According to the Department of Labor, if all of the factors listed above are met, an employment relationship does not exist under the FLSA, and the Act's minimum wage and overtime provisions do not apply to the intern. That being said, the determination of whether an internship or training program meets this exclusion depends upon all of the facts and circumstances of each program. Therefore, the Department offers more detailed information on some of the most commonly discussed factors for private business internship programs.

Work Must Benefit the Interns, Not the Company

Internship programs structured around a classroom or academic experience, as opposed to the employer's actual operations, are more likely to be viewed as an extension of the individual's educational experience. A good example of this is where a college or university exercises oversight over an internship program and provides educational credit. Also, the more the internship provides the individual with skills that can be used in multiple employment settings, as opposed to skills particular to one employer's operation, the more likely the intern would be viewed as receiving training.

It's important to note that interns who are engaged in the operations of the employer or are performing productive work (for example, helping customers or clerical work of some kind) will be treated as employees. The fact that the interns may be receiving some benefits in the form of a new skill or improved work habits will not exclude them from the FLSA's minimum wage and overtime requirements because the employer benefits from the interns' work. For the exclusion to apply, the interns must not be performing the routine work of the business on a regular and recurring basis, and the business is not dependent upon the work of the interns.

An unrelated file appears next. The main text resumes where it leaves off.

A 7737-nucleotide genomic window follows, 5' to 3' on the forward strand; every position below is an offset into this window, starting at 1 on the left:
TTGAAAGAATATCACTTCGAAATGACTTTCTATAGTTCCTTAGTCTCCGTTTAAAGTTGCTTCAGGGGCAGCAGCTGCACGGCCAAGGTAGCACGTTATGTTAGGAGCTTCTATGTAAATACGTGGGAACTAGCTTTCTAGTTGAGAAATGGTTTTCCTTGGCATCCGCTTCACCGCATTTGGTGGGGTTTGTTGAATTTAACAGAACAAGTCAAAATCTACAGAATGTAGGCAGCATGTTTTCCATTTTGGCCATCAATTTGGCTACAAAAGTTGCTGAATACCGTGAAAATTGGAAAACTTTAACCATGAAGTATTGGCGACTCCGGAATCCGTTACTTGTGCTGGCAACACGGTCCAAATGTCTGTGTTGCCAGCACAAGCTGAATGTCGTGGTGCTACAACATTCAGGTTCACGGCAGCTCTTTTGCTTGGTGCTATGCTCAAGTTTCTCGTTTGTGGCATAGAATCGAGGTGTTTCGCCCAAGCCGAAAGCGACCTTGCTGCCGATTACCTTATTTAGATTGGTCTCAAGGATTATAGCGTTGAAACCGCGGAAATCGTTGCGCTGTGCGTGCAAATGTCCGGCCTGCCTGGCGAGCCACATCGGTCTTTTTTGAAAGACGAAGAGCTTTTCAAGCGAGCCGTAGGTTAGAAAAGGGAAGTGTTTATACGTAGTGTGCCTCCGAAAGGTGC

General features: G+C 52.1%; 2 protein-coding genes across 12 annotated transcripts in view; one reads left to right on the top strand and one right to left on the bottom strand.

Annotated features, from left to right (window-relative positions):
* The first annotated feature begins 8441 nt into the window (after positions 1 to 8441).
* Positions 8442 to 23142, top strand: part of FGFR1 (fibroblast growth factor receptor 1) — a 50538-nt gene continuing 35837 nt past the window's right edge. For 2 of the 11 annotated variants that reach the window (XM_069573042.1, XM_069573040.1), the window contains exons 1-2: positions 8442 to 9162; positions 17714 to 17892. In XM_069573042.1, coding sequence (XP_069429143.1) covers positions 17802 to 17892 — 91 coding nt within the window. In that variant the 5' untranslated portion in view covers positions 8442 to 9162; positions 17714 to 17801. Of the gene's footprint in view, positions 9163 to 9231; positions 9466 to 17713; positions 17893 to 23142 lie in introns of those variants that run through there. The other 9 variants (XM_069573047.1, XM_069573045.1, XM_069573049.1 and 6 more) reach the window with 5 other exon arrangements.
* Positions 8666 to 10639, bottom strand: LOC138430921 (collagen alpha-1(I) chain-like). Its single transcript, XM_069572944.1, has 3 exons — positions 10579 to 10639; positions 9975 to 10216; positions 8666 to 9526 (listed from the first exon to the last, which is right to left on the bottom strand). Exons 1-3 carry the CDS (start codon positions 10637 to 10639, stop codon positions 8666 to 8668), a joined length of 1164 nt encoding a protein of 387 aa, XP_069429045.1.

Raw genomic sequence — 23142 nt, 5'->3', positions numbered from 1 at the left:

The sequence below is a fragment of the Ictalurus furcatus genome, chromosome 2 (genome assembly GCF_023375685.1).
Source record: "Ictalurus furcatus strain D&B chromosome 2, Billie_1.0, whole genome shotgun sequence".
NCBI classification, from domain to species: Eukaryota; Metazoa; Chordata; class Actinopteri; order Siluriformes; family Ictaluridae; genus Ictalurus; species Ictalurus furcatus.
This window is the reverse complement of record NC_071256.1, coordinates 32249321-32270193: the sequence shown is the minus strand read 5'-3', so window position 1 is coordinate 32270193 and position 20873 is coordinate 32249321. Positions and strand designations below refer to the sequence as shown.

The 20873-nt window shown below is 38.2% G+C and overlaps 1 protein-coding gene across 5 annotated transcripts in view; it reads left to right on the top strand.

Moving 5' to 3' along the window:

If an employer is using interns as substitutes for regular workers, augmenting a workforce during specific time periods, or if the employer would have hired additional employees or would have had the existing employees work additional hours had the intern not performed the work, then the interns will be viewed as employees. On the other hand, the internship is more likely to be viewed as a bona fide educational experience if the employer is providing job shadowing opportunities that allow an intern to learn certain functions under the close and constant supervision of regular employees, but the intern performs no or minimal work.

The opposite is true, however, if the intern receives the same level of supervision as the employer's regular workforce. This level of supervision would indicate that an employment relationship exists.

Finally, an important factor for determining whether a worker is entitled to employee protections is the duration of the position. Internships should be of a fixed duration and established prior to the start of internship. The Department of Labor stresses that an unpaid internship generally should not be used by employers as a trial period for individuals seeking employment at the conclusion of the internship period. If an intern is placed with the employer for a trial period with the expectation that he or she will then be hired on a permanent basis, that individual generally would be considered an employee under the FLSA.

Internships can be valuable for both the business and the intern. Just be sure to review your arrangements to avoid any misclassification issues that could result.